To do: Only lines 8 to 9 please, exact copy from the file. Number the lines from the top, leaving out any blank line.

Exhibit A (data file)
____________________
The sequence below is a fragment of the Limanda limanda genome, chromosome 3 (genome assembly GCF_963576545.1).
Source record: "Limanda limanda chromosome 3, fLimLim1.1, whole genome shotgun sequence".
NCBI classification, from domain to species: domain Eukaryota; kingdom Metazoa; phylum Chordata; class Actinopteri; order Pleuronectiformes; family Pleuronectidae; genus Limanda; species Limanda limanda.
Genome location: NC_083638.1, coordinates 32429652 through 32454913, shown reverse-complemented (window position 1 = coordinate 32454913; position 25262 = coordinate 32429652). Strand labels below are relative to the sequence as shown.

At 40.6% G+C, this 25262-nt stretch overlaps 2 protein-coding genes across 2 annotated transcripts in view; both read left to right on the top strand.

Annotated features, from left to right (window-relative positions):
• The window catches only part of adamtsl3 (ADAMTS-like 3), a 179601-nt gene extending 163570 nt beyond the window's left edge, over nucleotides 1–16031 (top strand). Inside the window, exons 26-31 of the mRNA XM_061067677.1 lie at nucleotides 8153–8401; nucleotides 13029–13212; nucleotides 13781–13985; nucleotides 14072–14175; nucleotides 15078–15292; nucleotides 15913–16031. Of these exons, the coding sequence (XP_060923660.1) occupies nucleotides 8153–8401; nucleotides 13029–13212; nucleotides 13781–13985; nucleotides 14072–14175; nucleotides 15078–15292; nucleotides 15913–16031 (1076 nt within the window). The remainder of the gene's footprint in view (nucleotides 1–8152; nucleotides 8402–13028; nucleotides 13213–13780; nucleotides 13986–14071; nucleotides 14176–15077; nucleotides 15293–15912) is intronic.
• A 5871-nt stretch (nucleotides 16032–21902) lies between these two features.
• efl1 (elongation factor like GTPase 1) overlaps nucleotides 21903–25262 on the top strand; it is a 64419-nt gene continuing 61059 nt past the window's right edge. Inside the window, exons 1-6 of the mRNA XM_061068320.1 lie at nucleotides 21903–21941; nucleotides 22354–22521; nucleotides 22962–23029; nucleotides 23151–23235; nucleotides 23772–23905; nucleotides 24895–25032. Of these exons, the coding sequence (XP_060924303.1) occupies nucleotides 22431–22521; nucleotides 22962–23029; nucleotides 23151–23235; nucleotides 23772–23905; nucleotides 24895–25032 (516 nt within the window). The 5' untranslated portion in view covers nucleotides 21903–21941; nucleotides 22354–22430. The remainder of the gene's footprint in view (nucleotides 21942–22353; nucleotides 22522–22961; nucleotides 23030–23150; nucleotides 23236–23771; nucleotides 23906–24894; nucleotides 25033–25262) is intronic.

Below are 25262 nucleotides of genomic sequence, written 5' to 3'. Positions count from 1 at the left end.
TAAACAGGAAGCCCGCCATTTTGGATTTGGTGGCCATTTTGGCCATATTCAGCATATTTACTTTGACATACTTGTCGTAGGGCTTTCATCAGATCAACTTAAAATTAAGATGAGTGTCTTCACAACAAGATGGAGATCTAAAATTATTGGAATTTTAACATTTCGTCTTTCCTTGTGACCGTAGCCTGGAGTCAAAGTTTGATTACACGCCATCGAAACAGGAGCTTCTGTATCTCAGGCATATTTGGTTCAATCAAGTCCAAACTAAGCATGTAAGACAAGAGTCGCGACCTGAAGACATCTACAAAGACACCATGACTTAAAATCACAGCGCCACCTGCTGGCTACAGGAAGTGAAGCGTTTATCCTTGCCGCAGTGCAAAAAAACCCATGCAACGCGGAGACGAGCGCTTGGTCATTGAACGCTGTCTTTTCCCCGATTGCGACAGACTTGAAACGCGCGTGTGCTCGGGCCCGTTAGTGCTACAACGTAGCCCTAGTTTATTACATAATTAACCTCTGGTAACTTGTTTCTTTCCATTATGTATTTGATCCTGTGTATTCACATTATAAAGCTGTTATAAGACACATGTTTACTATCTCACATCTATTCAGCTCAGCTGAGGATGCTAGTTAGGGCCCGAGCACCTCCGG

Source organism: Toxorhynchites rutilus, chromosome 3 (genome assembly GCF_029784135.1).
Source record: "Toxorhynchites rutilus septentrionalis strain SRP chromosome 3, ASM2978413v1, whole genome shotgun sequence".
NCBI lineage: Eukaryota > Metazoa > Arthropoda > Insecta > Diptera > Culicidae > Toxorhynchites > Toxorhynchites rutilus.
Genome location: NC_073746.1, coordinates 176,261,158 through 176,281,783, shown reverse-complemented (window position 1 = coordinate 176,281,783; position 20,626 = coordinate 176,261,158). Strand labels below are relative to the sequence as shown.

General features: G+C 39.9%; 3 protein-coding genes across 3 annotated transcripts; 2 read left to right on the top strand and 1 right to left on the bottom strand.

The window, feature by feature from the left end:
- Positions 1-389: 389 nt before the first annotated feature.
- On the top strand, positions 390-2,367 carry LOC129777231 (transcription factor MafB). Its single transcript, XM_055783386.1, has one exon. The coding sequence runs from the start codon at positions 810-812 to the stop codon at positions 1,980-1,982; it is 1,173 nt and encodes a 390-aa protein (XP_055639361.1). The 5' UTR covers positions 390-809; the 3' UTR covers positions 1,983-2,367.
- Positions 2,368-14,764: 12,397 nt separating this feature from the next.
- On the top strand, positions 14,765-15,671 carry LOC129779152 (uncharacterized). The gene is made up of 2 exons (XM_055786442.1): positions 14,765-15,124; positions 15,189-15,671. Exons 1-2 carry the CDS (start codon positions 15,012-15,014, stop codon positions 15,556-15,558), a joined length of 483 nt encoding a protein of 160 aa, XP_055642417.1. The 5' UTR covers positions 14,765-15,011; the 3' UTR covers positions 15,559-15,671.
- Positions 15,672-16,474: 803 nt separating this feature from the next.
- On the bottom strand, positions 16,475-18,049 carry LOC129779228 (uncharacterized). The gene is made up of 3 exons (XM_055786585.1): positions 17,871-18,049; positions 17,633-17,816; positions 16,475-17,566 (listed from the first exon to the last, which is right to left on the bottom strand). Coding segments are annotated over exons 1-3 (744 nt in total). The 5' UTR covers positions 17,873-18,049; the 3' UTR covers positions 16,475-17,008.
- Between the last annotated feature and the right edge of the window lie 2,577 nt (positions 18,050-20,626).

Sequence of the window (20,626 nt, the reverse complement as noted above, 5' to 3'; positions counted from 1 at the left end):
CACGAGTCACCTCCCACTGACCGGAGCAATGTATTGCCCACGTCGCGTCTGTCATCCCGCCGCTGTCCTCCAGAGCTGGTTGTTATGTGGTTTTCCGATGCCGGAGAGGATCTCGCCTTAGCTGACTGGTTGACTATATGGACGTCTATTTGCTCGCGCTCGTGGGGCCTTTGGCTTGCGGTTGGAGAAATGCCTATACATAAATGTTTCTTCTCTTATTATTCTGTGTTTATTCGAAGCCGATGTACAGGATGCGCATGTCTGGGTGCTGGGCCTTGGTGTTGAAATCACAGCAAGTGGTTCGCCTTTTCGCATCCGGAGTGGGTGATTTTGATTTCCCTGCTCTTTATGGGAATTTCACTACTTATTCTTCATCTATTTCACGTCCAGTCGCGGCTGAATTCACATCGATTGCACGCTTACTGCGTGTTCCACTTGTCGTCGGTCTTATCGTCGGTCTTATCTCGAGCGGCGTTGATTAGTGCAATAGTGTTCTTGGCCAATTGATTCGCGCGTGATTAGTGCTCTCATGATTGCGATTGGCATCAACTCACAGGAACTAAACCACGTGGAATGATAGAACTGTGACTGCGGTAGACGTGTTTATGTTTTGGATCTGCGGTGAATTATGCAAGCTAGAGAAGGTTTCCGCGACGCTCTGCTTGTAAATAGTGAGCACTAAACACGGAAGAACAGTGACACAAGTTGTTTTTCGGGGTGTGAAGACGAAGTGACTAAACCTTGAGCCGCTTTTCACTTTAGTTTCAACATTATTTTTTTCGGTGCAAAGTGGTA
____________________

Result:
• A 5871-nt stretch (nucleotides 16032–21902) lies between these two features.
• efl1 (elongation factor like GTPase 1) overlaps nucleotides 21903–25262 on the top strand; it is a 64419-nt gene continuing 61059 nt past the window's right edge. Inside the window, exons 1-6 of the mRNA XM_061068320.1 lie at nucleotides 21903–21941; nucleotides 22354–22521; nucleotides 22962–23029; nucleotides 23151–23235; nucleotides 23772–23905; nucleotides 24895–25032. Of these exons, the coding sequence (XP_060924303.1) occupies nucleotides 22431–22521; nucleotides 22962–23029; nucleotides 23151–23235; nucleotides 23772–23905; nucleotides 24895–25032 (516 nt within the window). The 5' untranslated portion in view covers nucleotides 21903–21941; nucleotides 22354–22430. The remainder of the gene's footprint in view (nucleotides 21942–22353; nucleotides 22522–22961; nucleotides 23030–23150; nucleotides 23236–23771; nucleotides 23906–24894; nucleotides 25033–25262) is intronic.